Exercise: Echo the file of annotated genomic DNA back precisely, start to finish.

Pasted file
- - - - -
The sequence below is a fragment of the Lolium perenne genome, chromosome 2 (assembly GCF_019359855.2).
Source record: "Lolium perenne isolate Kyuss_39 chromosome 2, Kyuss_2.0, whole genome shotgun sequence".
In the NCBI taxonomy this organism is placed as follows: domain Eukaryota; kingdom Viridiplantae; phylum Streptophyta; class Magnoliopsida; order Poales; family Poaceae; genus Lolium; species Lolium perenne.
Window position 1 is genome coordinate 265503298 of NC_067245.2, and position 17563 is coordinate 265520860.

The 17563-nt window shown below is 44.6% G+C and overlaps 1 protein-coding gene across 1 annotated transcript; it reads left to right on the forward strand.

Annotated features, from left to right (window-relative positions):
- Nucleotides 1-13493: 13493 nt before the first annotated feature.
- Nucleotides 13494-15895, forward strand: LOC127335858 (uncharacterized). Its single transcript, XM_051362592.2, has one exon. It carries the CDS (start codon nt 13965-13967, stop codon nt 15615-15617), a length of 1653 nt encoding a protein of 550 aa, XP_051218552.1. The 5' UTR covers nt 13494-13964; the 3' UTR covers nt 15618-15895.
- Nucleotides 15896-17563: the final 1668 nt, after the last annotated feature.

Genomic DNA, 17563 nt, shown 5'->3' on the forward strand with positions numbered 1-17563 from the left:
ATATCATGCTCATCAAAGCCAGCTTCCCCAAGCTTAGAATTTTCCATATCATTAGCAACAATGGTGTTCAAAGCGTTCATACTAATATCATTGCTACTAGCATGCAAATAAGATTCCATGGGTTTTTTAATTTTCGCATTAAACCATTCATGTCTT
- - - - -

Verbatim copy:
The sequence below is a fragment of the Lolium perenne genome, chromosome 2 (assembly GCF_019359855.2).
Source record: "Lolium perenne isolate Kyuss_39 chromosome 2, Kyuss_2.0, whole genome shotgun sequence".
In the NCBI taxonomy this organism is placed as follows: domain Eukaryota; kingdom Viridiplantae; phylum Streptophyta; class Magnoliopsida; order Poales; family Poaceae; genus Lolium; species Lolium perenne.
Window position 1 is genome coordinate 265503298 of NC_067245.2, and position 17563 is coordinate 265520860.

The 17563-nt window shown below is 44.6% G+C and overlaps 1 protein-coding gene across 1 annotated transcript; it reads left to right on the forward strand.

Annotated features, from left to right (window-relative positions):
- Nucleotides 1-13493: 13493 nt before the first annotated feature.
- Nucleotides 13494-15895, forward strand: LOC127335858 (uncharacterized). Its single transcript, XM_051362592.2, has one exon. It carries the CDS (start codon nt 13965-13967, stop codon nt 15615-15617), a length of 1653 nt encoding a protein of 550 aa, XP_051218552.1. The 5' UTR covers nt 13494-13964; the 3' UTR covers nt 15618-15895.
- Nucleotides 15896-17563: the final 1668 nt, after the last annotated feature.

Genomic DNA, 17563 nt, shown 5'->3' on the forward strand with positions numbered 1-17563 from the left:
ATATCATGCTCATCAAAGCCAGCTTCCCCAAGCTTAGAATTTTCCATATCATTAGCAACAATGGTGTTCAAAGCGTTCATACTAATATCATTGCTACTAGCATGCAAATAAGATTCCATGGGTTTTTTAATTTTCGCATTAAACCATTCATGTCTT